NFP Recap: Could the Huge NFP Beat Help Sway the Fed?
James Chen, CMT July 8, 2016 2:00 PM
<p>While the headline Non-Farm Payrolls (NFP) number came out on Friday way ahead of expectations at 287K jobs added in June against prior forecasts of 175K, other aspects of the US Labor Department’s report were not as rosy. May’s data was revised down from an already-dismal 38,000 to an even worse 11,000. The unemployment rate in June rose to 4.9% against the 4.8% expected, offsetting May’s better-than-expected 4.7%. Average hourly earnings also fell short of expectations, increasing by only 0.1% in June vs forecasts of 0.2%.</p>
While the headline Non-Farm Payrolls (NFP) number came out on Friday way ahead of expectations at 287K jobs added in June against prior forecasts of 175K, other aspects of the US Labor Department’s report were not as rosy. May’s data was revised down from an already-dismal 38,000 to an even worse 11,000. The unemployment rate in June rose to 4.9% against the 4.8% expected, offsetting May’s better-than-expected 4.7%. Average hourly earnings also fell short of expectations, increasing by only 0.1% in June vs forecasts of 0.2%.
Although this data has created somewhat of a mixed employment picture, the unexpectedly sizeable increase in jobs for June has undoubtedly highlighted May’s bleak data as a likely anomaly within an otherwise healthy US labor market on a path to full employment. If this is considered as such from the perspective of the Federal Reserve, there could yet be hope for at least one interest rate hike this year.
After the pivotal Brexit vote in the UK two weeks ago, the probability of a near-term Fed rate hike has decreased dramatically. As time passes and effects of the EU referendum on the US markets continue to fade, however, the Fed’s focus has begun to turn back to three primary criteria for monetary policy tightening: rising US economic growth, further improvements in the labor market, and increasing inflation.
While June’s much-better-than-expected jobs data has helped support the labor market criterion, however, it is highly unlikely that it will be sufficient in itself in swaying the Fed to raise rates during its next meeting in late July. Rather, it will likely require continued evidence of positive economic data in the months to come, including solid NFP numbers, in order to convince the Fed that a rate hike would be appropriate. Depending on upcoming data, this could potentially occur as early as the September FOMC meeting.
As for the market reactions to Friday’s employment data, the US dollar initially surged as expected before paring most of its gains. Gold plunged immediately from near its new two-year high around $1375 before rebounding once again. Perhaps the most sustained market reaction, however, occurred in the global stock markets. US and European stock indexes surged broadly on the upbeat US employment data, with the S&P 500 rising by over 1%, well above the key 2100 level. This surge extends the post-Brexit rebound for US equities, completely erasing the losses that occurred in the immediate aftermath of the UK’s EU referendum.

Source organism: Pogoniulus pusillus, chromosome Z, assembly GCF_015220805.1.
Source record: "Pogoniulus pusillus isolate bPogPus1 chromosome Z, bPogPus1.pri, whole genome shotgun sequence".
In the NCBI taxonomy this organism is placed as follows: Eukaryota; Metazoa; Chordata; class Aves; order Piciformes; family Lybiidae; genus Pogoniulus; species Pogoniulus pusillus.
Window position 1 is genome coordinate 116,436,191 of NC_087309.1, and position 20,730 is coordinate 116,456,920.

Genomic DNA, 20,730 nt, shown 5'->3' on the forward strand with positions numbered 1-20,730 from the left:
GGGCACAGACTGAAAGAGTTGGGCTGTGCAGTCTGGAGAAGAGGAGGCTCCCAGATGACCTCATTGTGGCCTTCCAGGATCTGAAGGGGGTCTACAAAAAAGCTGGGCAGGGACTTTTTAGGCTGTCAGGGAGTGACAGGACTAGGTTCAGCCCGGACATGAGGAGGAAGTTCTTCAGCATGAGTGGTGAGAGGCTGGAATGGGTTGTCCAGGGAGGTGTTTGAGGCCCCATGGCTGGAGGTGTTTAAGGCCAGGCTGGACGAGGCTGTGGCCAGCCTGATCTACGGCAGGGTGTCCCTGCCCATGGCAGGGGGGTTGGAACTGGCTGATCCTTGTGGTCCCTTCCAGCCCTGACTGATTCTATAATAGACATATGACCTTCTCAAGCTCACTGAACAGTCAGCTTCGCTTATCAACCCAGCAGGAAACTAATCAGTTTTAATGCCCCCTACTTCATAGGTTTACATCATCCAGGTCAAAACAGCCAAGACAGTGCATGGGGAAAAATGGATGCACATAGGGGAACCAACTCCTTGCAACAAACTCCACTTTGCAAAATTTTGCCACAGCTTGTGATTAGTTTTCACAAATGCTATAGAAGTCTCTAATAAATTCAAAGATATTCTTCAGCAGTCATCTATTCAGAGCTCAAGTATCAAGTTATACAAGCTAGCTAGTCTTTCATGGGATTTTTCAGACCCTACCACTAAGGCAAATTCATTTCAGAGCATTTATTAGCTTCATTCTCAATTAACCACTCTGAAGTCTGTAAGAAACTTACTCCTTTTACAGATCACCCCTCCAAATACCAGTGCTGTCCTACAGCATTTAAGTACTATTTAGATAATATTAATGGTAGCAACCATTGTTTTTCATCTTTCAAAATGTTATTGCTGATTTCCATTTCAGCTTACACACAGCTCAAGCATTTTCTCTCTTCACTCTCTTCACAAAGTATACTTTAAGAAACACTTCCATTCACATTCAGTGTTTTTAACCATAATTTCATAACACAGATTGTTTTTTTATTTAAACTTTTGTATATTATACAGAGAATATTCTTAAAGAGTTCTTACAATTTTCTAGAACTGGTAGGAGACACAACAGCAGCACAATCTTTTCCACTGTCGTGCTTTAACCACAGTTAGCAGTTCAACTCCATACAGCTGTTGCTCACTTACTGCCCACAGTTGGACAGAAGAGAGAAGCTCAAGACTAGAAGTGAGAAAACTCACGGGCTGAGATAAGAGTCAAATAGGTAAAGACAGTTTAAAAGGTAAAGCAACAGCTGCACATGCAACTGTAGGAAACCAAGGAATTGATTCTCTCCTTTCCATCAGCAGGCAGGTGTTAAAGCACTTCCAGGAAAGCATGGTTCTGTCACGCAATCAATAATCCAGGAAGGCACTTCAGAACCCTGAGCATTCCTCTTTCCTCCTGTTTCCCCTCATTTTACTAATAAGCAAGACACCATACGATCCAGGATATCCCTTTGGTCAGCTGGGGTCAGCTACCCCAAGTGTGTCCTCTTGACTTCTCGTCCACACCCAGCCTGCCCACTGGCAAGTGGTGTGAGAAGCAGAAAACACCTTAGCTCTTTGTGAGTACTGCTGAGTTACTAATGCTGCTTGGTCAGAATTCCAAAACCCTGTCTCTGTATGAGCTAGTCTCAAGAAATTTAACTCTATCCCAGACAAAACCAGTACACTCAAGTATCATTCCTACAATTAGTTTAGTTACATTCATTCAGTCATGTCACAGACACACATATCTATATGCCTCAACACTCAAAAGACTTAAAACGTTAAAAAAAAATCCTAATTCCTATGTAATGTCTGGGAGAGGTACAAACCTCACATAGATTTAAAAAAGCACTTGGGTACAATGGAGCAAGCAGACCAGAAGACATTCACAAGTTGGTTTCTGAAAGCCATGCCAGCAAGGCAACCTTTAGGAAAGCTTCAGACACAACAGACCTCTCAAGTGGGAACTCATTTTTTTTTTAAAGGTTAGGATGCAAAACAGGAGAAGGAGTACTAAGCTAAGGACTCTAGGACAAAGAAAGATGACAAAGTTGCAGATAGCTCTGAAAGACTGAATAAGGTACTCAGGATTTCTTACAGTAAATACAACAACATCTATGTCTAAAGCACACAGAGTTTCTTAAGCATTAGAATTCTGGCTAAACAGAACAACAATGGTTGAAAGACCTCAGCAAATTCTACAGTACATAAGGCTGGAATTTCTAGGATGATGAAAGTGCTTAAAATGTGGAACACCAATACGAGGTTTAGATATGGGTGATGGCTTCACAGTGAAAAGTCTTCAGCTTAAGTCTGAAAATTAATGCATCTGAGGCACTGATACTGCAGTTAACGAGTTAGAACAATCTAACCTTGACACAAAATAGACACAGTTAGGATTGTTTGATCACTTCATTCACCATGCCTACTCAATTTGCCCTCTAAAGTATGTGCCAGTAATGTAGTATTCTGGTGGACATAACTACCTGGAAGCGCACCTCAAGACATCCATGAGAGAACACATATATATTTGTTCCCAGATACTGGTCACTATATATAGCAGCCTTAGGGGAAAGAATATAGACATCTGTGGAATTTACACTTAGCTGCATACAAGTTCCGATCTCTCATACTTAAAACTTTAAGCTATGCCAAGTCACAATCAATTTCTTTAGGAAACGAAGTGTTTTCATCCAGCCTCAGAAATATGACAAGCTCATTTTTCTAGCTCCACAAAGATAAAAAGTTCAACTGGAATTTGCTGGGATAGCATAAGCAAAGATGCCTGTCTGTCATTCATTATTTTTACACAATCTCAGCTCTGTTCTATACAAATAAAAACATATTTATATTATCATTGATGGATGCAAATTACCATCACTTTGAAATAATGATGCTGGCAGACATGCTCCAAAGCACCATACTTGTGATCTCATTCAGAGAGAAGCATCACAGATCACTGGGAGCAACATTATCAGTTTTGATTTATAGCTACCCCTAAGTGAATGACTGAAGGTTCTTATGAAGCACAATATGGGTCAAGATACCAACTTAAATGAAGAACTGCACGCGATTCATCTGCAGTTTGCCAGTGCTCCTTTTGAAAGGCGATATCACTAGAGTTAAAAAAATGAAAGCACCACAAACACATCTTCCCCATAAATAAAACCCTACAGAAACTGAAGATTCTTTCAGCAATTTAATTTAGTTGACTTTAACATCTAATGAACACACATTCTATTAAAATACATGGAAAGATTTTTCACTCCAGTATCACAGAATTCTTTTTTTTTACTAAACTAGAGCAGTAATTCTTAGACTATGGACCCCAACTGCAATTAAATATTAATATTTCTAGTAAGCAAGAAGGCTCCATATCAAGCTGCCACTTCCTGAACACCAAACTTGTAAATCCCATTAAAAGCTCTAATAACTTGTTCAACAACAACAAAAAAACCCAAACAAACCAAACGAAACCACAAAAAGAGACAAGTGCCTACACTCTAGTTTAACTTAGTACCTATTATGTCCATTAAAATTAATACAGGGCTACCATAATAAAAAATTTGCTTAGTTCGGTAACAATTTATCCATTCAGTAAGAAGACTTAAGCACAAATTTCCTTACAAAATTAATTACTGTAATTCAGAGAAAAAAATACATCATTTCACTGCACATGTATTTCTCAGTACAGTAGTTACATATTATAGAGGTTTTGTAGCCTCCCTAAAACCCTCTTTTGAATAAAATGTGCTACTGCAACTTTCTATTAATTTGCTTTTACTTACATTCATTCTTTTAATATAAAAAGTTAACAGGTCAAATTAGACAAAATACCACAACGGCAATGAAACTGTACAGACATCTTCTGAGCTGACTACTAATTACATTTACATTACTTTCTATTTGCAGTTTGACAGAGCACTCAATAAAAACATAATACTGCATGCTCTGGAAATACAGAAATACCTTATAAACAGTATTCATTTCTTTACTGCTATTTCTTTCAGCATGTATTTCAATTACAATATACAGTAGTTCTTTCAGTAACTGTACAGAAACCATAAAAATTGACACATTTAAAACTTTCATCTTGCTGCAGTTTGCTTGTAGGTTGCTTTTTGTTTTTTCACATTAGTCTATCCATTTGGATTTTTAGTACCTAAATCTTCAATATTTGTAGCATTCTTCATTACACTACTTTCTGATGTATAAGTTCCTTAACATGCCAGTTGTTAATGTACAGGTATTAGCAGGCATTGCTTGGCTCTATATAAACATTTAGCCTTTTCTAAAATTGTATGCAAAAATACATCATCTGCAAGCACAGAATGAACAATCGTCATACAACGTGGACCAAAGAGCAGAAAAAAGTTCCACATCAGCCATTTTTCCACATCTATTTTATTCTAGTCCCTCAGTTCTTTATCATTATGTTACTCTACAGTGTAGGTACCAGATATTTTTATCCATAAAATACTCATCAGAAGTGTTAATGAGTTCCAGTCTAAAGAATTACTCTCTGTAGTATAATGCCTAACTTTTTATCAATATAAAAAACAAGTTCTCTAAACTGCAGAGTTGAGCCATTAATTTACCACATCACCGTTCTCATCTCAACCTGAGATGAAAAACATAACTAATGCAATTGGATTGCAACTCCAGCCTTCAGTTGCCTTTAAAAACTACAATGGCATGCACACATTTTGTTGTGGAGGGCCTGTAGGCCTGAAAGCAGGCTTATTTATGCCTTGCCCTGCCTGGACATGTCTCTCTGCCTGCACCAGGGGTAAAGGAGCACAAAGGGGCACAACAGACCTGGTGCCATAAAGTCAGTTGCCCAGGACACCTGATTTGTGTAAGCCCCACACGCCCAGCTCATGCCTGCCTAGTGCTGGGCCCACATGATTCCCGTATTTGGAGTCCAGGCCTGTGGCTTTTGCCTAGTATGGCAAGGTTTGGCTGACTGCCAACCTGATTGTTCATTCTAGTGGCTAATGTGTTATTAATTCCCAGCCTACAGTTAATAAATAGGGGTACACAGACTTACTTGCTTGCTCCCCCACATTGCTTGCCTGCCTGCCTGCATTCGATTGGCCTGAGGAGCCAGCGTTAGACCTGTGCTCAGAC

Going forward, while the Fed should continue to be dovish and cautious for the near-term, Friday’s optimistic employment data could very well have begun to offer some solid support for a rate hike towards the latter part of the year, provided that data releases in upcoming months continue to show a trend of economic and employment growth.
The Japanese yen has clearly made remarkable strides in the past several months against its major rivals, including the US dollar, euro, and British pound. In the case of USD/JPY, the currency pair has dropped within the past week to re-approach the major 100.00 support level, which is not far off from the post-Brexit low just below 99.00 that occurred only two weeks ago. Prior to dropping back down towards 100.00, USD/JPY rebounded to key resistance around 103.00 at the end of June before retreating once again. Since late last year, the currency pair’s downtrend has been sharp and often rapid, which brings to the fore questions on whether and when Japan may step-in to intervene in an attempt to weaken its currency. The psychological 100.00 mark on USD/JPY has long been seen by traders as the key "line-in-the-sand" in terms of the potential risk of Japanese intervention. More likely, however, Japanese officials are watching the speed of yen appreciation, rather than the precise level, to decide on when an intervention might be appropriate. Therefore, while such an intervention is always possible below 100.00, which could lead to a sharp rebound for USD/JPY, the currency pair could well have further to fall before such an event occurs. With any sustained breakdown below 100.00 support, the next major downside target is at the key 97.00 support level.
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